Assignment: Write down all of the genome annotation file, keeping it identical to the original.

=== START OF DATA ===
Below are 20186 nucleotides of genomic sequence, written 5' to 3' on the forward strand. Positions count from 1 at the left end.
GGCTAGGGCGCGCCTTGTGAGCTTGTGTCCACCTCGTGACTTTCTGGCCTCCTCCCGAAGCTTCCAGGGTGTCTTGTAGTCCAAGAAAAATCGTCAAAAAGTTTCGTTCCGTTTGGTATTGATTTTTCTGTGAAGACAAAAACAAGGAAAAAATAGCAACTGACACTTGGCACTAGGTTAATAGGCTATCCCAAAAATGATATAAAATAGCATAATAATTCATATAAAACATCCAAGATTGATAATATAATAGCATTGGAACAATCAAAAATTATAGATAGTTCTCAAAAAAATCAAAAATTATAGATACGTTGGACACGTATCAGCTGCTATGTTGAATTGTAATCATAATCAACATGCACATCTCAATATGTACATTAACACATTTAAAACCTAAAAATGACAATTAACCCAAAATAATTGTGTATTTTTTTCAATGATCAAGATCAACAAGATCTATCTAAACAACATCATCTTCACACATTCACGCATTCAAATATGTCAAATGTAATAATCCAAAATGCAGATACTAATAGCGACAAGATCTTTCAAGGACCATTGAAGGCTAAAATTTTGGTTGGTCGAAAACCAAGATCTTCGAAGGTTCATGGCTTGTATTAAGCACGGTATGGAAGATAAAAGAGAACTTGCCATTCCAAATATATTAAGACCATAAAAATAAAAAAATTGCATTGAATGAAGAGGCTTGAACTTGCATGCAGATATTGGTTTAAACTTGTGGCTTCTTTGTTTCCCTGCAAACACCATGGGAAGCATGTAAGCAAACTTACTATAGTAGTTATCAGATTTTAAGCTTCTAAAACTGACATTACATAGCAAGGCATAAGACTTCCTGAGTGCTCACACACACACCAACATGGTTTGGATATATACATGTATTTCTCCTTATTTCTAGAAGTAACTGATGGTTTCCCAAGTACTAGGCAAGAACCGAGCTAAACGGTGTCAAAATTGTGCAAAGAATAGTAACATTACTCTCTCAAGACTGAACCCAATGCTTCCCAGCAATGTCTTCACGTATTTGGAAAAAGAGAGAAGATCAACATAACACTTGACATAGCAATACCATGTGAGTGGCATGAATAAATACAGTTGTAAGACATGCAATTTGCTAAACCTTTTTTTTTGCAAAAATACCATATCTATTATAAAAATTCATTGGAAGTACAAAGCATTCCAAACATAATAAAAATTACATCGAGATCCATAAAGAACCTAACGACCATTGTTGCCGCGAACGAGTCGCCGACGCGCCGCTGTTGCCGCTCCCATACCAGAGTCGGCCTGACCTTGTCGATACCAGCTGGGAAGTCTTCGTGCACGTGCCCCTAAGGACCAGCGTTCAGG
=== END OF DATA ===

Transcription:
Below are 20186 nucleotides of genomic sequence, written 5' to 3' on the forward strand. Positions count from 1 at the left end.
GGCTAGGGCGCGCCTTGTGAGCTTGTGTCCACCTCGTGACTTTCTGGCCTCCTCCCGAAGCTTCCAGGGTGTCTTGTAGTCCAAGAAAAATCGTCAAAAAGTTTCGTTCCGTTTGGTATTGATTTTTCTGTGAAGACAAAAACAAGGAAAAAATAGCAACTGACACTTGGCACTAGGTTAATAGGCTATCCCAAAAATGATATAAAATAGCATAATAATTCATATAAAACATCCAAGATTGATAATATAATAGCATTGGAACAATCAAAAATTATAGATAGTTCTCAAAAAAATCAAAAATTATAGATACGTTGGACACGTATCAGCTGCTATGTTGAATTGTAATCATAATCAACATGCACATCTCAATATGTACATTAACACATTTAAAACCTAAAAATGACAATTAACCCAAAATAATTGTGTATTTTTTTCAATGATCAAGATCAACAAGATCTATCTAAACAACATCATCTTCACACATTCACGCATTCAAATATGTCAAATGTAATAATCCAAAATGCAGATACTAATAGCGACAAGATCTTTCAAGGACCATTGAAGGCTAAAATTTTGGTTGGTCGAAAACCAAGATCTTCGAAGGTTCATGGCTTGTATTAAGCACGGTATGGAAGATAAAAGAGAACTTGCCATTCCAAATATATTAAGACCATAAAAATAAAAAAATTGCATTGAATGAAGAGGCTTGAACTTGCATGCAGATATTGGTTTAAACTTGTGGCTTCTTTGTTTCCCTGCAAACACCATGGGAAGCATGTAAGCAAACTTACTATAGTAGTTATCAGATTTTAAGCTTCTAAAACTGACATTACATAGCAAGGCATAAGACTTCCTGAGTGCTCACACACACACCAACATGGTTTGGATATATACATGTATTTCTCCTTATTTCTAGAAGTAACTGATGGTTTCCCAAGTACTAGGCAAGAACCGAGCTAAACGGTGTCAAAATTGTGCAAAGAATAGTAACATTACTCTCTCAAGACTGAACCCAATGCTTCCCAGCAATGTCTTCACGTATTTGGAAAAAGAGAGAAGATCAACATAACACTTGACATAGCAATACCATGTGAGTGGCATGAATAAATACAGTTGTAAGACATGCAATTTGCTAAACCTTTTTTTTTGCAAAAATACCATATCTATTATAAAAATTCATTGGAAGTACAAAGCATTCCAAACATAATAAAAATTACATCGAGATCCATAAAGAACCTAACGACCATTGTTGCCGCGAACGAGTCGCCGACGCGCCGCTGTTGCCGCTCCCATACCAGAGTCGGCCTGACCTTGTCGATACCAGCTGGGAAGTCTTCGTGCACGTGCCCCTAAGGACCAGCGTTCAGG